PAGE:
That means that if FAKK2 comes out on time it will have taken only a year to go from an engine and concept art to a fully functioning game.

Ritual's level editor in action

"I've made a lot of special modifications..."

And Ritual's "proprietary technology" is pretty impressive, making Quake III Arena look positively bland in comparison. Here's just a few of the new features Ritual have added to the engine, as described by Tom -

"Ritual's "Tiki Modeling system" has a host of great features such as a skeletal animation system, dynamic in game LOD, swappable model components, a continuously interpolated single mesh animation system, and accurate model lighting."

"These features allow for our characters to be created with more frames of animation, higher polygon counts, have smoother transitions from animation to animation, and finally look perfect in every environment under any lighting condition."

"Next up is Ritual's "Morpheus Scripting Language", giving the designers unsurpassed control of actors and objects in the world inside a real time interpreted scripting language. Designers and end users can create machines, puzzles, scripted AI sequences, or just about anything else that comes to mind, without any special programming."

"Enhancements to Q3's portal technology gave us sky portal technology, giving us day to night transitions and realistic weather effects. Most importantly, it allows for massive events to take place in the world around you, such as asteroids coming down and striking objects in the distance, or battles taking place miles away."

I'll wait a moment for you to wipe the drool off your keyboard before we continue...


Ok, enough of the technology - what about the gameplay?

"I think people will be very surprised when they play through areas of the game and experience varied types of gameplay. We've gone to serious lengths to make sure each area of the game features a completely different gameplay style, intermixed with characters that require smart weapon choices, and puzzles that present themselves in an easy to swallow form yet are still complex puzzles that require some thought."

Ritual aren't forgetting about multiplayer either.

"We have put some serious thought into the multiplayer aspects of Fakk2. We have yet to finalize our absolute multiplayer approach but there are a lot of interesting ideas on the table. Let's just say, we are taking a very different approach with Fakk2's multiplayer."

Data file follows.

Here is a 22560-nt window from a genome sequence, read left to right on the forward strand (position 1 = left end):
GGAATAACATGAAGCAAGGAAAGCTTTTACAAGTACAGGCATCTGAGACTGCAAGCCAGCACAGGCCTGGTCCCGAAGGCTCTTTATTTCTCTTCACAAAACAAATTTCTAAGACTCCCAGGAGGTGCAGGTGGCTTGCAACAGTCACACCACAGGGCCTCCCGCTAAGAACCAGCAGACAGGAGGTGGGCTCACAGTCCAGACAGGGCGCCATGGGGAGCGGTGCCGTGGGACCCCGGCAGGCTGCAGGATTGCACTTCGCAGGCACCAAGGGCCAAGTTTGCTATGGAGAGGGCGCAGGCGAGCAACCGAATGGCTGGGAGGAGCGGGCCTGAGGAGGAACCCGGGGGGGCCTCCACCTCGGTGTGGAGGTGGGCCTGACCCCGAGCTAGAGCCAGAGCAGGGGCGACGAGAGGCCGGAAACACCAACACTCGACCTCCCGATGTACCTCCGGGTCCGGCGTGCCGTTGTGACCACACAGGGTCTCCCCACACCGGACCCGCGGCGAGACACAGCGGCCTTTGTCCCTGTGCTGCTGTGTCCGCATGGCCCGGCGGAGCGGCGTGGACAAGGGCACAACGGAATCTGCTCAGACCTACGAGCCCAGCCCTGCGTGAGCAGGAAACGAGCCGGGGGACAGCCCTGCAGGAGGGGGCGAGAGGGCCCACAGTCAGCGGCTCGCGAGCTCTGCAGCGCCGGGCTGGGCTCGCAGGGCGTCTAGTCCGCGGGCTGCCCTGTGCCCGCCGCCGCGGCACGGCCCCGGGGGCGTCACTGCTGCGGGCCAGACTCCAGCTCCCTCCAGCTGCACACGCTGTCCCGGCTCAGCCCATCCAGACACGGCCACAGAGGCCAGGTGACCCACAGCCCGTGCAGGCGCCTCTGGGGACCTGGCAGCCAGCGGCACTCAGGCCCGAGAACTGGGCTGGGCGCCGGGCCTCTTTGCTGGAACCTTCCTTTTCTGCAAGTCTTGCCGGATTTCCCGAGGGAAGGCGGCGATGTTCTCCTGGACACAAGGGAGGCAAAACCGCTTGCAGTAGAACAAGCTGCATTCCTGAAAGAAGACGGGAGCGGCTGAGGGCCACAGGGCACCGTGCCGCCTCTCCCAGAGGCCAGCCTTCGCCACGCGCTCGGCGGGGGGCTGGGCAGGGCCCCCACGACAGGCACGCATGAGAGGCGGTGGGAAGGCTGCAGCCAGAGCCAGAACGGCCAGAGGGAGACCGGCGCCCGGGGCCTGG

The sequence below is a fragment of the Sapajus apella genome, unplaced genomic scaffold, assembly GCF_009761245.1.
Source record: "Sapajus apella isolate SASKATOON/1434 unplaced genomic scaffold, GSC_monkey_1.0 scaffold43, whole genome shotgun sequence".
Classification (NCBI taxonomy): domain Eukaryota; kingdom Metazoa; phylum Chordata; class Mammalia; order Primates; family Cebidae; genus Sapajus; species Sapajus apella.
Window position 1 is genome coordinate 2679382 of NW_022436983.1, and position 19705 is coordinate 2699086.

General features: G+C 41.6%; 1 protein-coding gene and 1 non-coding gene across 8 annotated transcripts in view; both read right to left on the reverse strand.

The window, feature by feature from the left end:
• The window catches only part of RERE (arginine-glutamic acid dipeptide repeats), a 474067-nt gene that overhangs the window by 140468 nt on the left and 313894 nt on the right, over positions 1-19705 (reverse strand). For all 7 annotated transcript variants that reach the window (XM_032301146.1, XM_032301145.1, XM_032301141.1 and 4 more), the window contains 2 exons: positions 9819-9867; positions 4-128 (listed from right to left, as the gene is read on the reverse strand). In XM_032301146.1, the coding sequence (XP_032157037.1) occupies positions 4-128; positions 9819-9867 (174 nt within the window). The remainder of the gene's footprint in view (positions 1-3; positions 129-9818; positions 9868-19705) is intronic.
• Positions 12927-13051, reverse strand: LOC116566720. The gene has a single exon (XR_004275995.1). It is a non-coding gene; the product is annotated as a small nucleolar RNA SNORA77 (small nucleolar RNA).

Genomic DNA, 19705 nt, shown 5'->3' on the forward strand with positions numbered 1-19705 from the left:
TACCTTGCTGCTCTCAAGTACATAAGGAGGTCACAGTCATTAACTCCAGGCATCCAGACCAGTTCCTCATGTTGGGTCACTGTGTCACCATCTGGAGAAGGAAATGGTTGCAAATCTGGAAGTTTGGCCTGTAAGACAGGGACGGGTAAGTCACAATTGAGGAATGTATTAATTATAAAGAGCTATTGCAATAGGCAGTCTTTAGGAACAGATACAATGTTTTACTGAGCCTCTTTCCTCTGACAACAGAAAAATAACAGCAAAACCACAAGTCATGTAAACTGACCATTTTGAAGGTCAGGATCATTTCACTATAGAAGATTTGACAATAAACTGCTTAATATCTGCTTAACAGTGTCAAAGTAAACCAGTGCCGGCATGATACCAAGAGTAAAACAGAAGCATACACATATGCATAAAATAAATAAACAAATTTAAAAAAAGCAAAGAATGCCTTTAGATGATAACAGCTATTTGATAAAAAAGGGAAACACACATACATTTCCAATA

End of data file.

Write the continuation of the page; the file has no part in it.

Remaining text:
With beat 'em up style combination moves and the ability to use two different weapons simultaneously, FAKK2's multiplayer should be a refreshing change from traditional deathmatch...

Tipple Nips

By now you've probably realised from the screenshots that FAKK2 has more than its fair share of sex, drugs and rock'n'roll. Are Ritual aiming at a more adult audience with this game?

"Well, we have been aiming most importantly at making a very gameplay rich game with Fakk2. We have been creating a Heavy Metal game though, which typically is targeted at a more adult audience. Our goal has been to create content that adults will like and understand, but won't be seriously offensive to parents or kids."

Of course, good intentions don't count for anything these days, and here in Europe we have a more strictly enforced ratings system than in the USA. Ritual "have kicked around the idea of including an adult filter that will remove any of the possibly objectionable material", but even so the game looks likely to get at least a 15 certificate over here.

Which raises the ugly specter of censorship. Tom told me that they "have also looked into removing certain objectionable content on a case by case basis" during localisation. Let's hope that we don't end up seeing a toned down version of the game being released in some countries...

A bit of T&A

"Holy lactating mammaries, Batman"

Of course, there's one last question which just has to be asked... Which perverted mind is responsible for the giant breasts level?

"That would be Mr. Levelord himself, and yes, it will be in the game :]"

Why does that not surprise me?